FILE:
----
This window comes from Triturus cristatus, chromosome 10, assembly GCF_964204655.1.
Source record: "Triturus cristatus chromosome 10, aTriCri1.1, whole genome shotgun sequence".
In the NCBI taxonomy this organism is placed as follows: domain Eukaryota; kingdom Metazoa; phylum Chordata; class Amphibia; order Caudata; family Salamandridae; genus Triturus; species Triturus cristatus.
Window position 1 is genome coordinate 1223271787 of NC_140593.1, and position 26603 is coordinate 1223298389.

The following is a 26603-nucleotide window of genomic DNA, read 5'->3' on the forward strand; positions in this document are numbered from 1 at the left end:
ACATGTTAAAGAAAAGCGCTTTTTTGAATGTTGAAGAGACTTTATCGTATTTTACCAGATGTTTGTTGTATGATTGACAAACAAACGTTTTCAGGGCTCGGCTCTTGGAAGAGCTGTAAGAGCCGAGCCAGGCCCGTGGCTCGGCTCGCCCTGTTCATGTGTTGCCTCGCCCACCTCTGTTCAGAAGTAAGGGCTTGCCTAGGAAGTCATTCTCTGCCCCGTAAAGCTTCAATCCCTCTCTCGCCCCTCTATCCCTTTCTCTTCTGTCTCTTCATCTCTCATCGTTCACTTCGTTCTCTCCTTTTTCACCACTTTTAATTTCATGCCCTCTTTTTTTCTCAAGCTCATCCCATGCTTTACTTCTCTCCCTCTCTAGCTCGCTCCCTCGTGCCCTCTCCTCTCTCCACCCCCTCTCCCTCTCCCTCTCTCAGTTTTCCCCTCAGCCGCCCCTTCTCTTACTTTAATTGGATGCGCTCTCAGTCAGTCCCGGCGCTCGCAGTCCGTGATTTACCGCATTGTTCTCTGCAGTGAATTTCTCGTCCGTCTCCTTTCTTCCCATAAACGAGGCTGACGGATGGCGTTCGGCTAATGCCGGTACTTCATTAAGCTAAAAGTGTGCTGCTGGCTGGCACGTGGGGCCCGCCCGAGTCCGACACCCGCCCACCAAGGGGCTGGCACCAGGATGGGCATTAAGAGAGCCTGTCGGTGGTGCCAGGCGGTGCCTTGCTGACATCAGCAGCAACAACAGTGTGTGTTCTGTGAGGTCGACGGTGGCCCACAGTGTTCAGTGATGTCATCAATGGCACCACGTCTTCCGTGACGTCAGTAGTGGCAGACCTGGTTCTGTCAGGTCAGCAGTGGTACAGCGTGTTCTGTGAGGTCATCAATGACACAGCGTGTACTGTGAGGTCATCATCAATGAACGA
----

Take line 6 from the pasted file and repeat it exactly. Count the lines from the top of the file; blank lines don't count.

ACATGTTAAAGAAAAGCGCTTTTTTGAATGTTGAAGAGACTTTATCGTATTTTACCAGATGTTTGTTGTATGATTGACAAACAAACGTTTTCAGGGCTCGGCTCTTGGAAGAGCTGTAAGAGCCGAGCCAGGCCCGTGGCTCGGCTCGCCCTGTTCATGTGTTGCCTCGCCCACCTCTGTTCAGAAGTAAGGGCTTGCCTAGGAAGTCATTCTCTGCCCCGTAAAGCTTCAATCCCTCTCTCGCCCCTCTATCCCTTTCTCTTCTGTCTCTTCATCTCTCATCGTTCACTTCGTTCTCTCCTTTTTCACCACTTTTAATTTCATGCCCTCTTTTTTTCTCAAGCTCATCCCATGCTTTACTTCTCTCCCTCTCTAGCTCGCTCCCTCGTGCCCTCTCCTCTCTCCACCCCCTCTCCCTCTCCCTCTCTCAGTTTTCCCCTCAGCCGCCCCTTCTCTTACTTTAATTGGATGCGCTCTCAGTCAGTCCCGGCGCTCGCAGTCCGTGATTTACCGCATTGTTCTCTGCAGTGAATTTCTCGTCCGTCTCCTTTCTTCCCATAAACGAGGCTGACGGATGGCGTTCGGCTAATGCCGGTACTTCATTAAGCTAAAAGTGTGCTGCTGGCTGGCACGTGGGGCCCGCCCGAGTCCGACACCCGCCCACCAAGGGGCTGGCACCAGGATGGGCATTAAGAGAGCCTGTCGGTGGTGCCAGGCGGTGCCTTGCTGACATCAGCAGCAACAACAGTGTGTGTTCTGTGAGGTCGACGGTGGCCCACAGTGTTCAGTGATGTCATCAATGGCACCACGTCTTCCGTGACGTCAGTAGTGGCAGACCTGGTTCTGTCAGGTCAGCAGTGGTACAGCGTGTTCTGTGAGGTCATCAATGACACAGCGTGTACTGTGAGGTCATCATCAATGAACGA